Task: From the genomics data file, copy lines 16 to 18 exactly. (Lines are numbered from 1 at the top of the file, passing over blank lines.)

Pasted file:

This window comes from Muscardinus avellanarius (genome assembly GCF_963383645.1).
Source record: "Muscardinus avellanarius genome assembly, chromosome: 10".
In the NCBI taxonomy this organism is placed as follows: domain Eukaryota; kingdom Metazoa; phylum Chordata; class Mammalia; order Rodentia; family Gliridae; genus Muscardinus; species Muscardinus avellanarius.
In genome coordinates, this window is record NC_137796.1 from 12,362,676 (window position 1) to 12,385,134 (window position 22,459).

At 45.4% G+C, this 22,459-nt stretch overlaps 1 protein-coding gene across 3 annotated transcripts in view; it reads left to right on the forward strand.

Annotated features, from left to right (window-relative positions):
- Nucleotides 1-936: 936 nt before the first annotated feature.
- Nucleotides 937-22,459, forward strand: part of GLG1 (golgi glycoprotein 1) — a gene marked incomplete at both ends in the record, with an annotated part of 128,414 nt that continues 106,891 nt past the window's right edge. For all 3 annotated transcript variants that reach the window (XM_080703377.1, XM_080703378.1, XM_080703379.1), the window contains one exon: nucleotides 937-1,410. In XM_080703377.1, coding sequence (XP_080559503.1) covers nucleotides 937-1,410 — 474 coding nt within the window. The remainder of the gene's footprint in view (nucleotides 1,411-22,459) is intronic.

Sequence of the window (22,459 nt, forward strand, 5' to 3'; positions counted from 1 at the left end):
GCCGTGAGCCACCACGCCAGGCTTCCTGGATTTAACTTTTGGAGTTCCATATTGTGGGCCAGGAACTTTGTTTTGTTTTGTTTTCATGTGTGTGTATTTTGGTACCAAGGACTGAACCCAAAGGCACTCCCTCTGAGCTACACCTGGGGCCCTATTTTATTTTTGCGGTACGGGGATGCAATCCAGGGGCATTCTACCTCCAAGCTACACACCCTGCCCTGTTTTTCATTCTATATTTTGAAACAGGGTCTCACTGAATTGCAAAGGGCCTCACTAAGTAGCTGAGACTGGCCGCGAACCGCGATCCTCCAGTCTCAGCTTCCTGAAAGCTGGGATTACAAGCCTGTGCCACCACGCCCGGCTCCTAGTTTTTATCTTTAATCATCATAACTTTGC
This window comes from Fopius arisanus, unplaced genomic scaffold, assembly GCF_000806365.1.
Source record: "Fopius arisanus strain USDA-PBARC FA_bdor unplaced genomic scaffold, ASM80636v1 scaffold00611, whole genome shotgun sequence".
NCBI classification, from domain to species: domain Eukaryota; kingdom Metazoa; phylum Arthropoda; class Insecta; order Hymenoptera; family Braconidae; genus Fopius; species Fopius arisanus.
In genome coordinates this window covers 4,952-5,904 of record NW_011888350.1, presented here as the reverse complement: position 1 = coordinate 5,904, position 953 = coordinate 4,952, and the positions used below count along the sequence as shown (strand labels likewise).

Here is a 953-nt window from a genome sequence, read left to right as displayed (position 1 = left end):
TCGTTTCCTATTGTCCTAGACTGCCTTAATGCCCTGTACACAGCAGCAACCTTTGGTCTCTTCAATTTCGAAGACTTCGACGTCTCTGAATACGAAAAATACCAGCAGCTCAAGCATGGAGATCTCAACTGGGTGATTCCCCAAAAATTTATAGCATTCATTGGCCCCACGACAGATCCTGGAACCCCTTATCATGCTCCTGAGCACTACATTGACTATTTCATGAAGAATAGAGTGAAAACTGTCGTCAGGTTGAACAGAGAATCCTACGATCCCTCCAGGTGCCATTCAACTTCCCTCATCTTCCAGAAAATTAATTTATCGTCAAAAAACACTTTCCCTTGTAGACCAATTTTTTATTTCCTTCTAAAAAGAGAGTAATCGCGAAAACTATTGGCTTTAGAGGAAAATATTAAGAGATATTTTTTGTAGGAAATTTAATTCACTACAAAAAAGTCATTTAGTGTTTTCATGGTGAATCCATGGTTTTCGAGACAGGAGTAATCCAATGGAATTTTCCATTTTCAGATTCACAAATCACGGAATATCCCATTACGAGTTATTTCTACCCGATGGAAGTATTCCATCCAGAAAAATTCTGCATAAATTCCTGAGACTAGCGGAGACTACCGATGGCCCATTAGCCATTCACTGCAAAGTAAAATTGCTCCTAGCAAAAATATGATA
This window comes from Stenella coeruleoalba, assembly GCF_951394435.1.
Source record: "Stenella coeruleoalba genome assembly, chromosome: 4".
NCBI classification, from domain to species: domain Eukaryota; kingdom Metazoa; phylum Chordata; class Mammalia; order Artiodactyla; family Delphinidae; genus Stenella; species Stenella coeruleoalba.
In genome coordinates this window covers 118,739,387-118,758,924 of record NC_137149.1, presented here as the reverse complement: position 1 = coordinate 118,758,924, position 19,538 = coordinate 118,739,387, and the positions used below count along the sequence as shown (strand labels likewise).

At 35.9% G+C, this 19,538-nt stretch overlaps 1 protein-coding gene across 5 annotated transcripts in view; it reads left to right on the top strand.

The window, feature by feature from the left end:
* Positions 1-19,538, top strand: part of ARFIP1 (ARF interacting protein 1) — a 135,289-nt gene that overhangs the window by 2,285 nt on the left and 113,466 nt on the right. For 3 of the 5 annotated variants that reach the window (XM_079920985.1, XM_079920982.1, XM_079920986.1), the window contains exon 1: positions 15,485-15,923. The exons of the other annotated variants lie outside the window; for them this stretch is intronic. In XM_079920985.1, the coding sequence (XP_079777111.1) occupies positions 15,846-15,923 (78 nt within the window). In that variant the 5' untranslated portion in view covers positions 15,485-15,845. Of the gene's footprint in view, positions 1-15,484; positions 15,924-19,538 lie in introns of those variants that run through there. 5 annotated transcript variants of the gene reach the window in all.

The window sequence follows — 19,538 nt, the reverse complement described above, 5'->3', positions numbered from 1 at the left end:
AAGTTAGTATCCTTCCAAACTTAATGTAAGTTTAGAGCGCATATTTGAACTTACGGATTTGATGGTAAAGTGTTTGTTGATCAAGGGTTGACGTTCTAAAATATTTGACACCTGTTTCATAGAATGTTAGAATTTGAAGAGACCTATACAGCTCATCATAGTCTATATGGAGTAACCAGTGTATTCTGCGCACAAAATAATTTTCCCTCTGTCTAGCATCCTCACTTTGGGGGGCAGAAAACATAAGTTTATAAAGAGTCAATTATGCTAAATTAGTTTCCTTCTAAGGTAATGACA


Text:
TCGTTTCCTATTGTCCTAGACTGCCTTAATGCCCTGTACACAGCAGCAACCTTTGGTCTCTTCAATTTCGAAGACTTCGACGTCTCTGAATACGAAAAATACCAGCAGCTCAAGCATGGAGATCTCAACTGGGTGATTCCCCAAAAATTTATAGCATTCATTGGCCCCACGACAGATCCTGGAACCCCTTATCATGCTCCTGAGCACTACATTGACTATTTCATGAAGAATAGAGTGAAAACTGTCGTCAGGTTGAACAGAGAATCCTACGATCCCTCCAGGTGCCATTCAACTTCCCTCATCTTCCAGAAAATTAATTTATCGTCAAAAAACACTTTCCCTTGTAGACCAATTTTTTATTTCCTTCTAAAAAGAGAGTAATCGCGAAAACTATTGGCTTTAGAGGAAAATATTAAGAGATATTTTTTGTAGGAAATTTAATTCACTACAAAAAAGTCATTTAGTGTTTTCATGGTGAATCCATGGTTTTCGAGACAGGAGTAATCCAATGGAATTTTCCATTTTCAGATTCACAAATCACGGAATATCCCATTACGAGTTATTTCTACCCGATGGAAGTATTCCATCCAGAAAAATTCTGCATAAATTCCTGAGACTAGCGGAGACTACCGATGGCCCATTAGCCATTCACTGCAAAGTAAAATTGCTCCTAGCAAAAATATGATA
This window comes from Stenella coeruleoalba, assembly GCF_951394435.1.
Source record: "Stenella coeruleoalba genome assembly, chromosome: 4".